UBC Theses and Dissertations

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UBC Theses and Dissertations

Competitiveness and sustainability : perspectives from the secondary wood industry of British Columbia, the forest industries of New Zealand, Chile, and Brazil, and the sugarcane-based ethanol industry of Brazil Spetic, Wellington Chaves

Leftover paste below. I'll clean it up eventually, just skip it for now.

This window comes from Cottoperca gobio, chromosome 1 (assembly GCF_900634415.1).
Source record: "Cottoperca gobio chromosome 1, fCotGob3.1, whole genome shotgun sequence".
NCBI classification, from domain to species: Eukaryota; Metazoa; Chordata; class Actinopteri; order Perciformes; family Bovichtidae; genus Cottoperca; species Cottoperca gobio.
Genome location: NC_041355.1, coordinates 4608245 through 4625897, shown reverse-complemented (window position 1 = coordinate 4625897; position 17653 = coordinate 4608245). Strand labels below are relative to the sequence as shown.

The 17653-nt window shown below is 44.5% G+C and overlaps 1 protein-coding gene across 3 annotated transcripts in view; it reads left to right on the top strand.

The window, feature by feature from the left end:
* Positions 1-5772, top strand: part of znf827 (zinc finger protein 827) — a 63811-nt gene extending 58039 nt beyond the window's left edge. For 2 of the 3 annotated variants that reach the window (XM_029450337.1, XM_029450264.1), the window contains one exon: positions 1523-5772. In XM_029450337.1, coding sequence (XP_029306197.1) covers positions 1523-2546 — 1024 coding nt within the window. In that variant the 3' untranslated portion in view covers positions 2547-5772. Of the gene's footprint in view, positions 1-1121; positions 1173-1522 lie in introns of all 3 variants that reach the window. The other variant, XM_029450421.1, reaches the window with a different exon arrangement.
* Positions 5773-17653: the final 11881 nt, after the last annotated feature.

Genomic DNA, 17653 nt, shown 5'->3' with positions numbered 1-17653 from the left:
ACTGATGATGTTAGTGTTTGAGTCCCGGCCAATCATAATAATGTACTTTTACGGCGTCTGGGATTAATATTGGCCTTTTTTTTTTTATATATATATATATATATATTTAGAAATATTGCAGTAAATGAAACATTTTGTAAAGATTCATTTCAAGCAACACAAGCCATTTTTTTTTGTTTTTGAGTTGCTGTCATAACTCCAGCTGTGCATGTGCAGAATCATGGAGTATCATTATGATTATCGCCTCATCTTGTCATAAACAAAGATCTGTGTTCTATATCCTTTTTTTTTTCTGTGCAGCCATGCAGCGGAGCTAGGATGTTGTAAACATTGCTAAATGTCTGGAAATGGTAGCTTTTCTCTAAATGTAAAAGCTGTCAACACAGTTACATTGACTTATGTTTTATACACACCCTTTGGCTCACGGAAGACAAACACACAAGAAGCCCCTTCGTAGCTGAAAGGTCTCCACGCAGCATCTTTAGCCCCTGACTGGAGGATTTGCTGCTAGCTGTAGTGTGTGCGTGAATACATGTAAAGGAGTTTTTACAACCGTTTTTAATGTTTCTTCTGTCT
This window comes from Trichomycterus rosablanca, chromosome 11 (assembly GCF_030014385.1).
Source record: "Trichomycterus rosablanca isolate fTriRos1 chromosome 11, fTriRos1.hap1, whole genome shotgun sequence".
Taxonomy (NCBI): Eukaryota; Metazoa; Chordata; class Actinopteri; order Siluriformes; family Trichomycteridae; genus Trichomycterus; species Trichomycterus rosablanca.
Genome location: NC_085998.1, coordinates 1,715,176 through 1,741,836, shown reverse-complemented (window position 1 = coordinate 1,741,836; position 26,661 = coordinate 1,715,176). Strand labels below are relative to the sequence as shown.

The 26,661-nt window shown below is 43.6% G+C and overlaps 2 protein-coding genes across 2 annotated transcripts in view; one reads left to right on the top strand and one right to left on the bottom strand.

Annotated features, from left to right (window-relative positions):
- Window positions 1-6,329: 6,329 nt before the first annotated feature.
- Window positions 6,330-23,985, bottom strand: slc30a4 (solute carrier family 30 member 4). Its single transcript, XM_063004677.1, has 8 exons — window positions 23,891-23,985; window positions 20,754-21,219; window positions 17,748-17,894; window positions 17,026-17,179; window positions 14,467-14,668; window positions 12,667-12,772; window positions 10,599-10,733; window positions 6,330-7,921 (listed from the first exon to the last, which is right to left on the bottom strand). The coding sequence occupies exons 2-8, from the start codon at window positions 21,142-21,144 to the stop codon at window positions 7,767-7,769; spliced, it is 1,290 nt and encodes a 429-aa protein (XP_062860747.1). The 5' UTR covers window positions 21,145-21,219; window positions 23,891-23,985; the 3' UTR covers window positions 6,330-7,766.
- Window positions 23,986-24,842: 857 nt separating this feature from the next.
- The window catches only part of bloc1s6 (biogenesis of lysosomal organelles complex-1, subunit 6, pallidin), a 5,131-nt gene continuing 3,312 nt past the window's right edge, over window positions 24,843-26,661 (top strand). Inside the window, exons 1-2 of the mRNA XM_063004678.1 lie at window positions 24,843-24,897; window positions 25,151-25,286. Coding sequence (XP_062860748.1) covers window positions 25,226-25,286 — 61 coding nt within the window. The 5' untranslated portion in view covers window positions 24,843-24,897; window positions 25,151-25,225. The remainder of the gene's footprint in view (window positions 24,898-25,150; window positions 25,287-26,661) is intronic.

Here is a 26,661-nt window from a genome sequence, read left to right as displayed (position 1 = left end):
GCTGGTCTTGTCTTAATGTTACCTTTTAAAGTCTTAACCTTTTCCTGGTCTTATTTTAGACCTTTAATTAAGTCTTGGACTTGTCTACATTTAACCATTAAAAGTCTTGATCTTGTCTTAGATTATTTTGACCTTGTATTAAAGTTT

This investigation assesses British Columbia’s secondary wood products industry, the forest products industries of New Zealand, Chile, and Brazil, and Brazil’s sugarcane-based ethanol and industrial plantation forest industries. More specifically, the dynamic and interrelated concepts of competitiveness and sustainability within the contexts of the BC secondary wood products sector and other competing regions are examined. Manufacturing and business competencies were used to inform the competitiveness construct, while the role that various sustainability issues (i.e. social and environmental) may play on firms’ future strategies was also assessed. key research questions considered were: What are key factors for the future competitiveness of the BC secondary wood products industry? How have southern hemisphere industries been able to successfully enter major export markets and what factors will impact their competitiveness in the future? Is there a potential relationship between sustainability and competitiveness in the forest sectors of the world? Qualitative methodologies of grounded theory and case studies were used to address these research questions. Findings indicate that business-related strategies, as opposed to manufacturing strategies, are the most critical factors that firms must consider for their long-term competitiveness. In the BC secondary wood products sector, improvements in the quality of managerial and entrepreneurial capacity will be particularly important. In New Zealand, forest ownership fragmentation will likely play a role on the business-related strategies of firms, as raw material security may become an issue. Despite Chile’s well-known business orientation, external factors, such as rising input and shipping costs, will have to be taken into account to ensure future success. In Brazil, the need for improvements to the country’s environmental legal framework is considered a critical concern at this time. However, in the long run, business-oriented strategies will become more important to Brazilian firms. In all of the regions studied, participants agreed that the constructs of sustainability and competitiveness will become increasingly intertwined in the global forest sectors of the near future. Finally, a foundation is laid for the theoretical development of a framework for the competitive environment for post-industrial firms, which includes sustainability.

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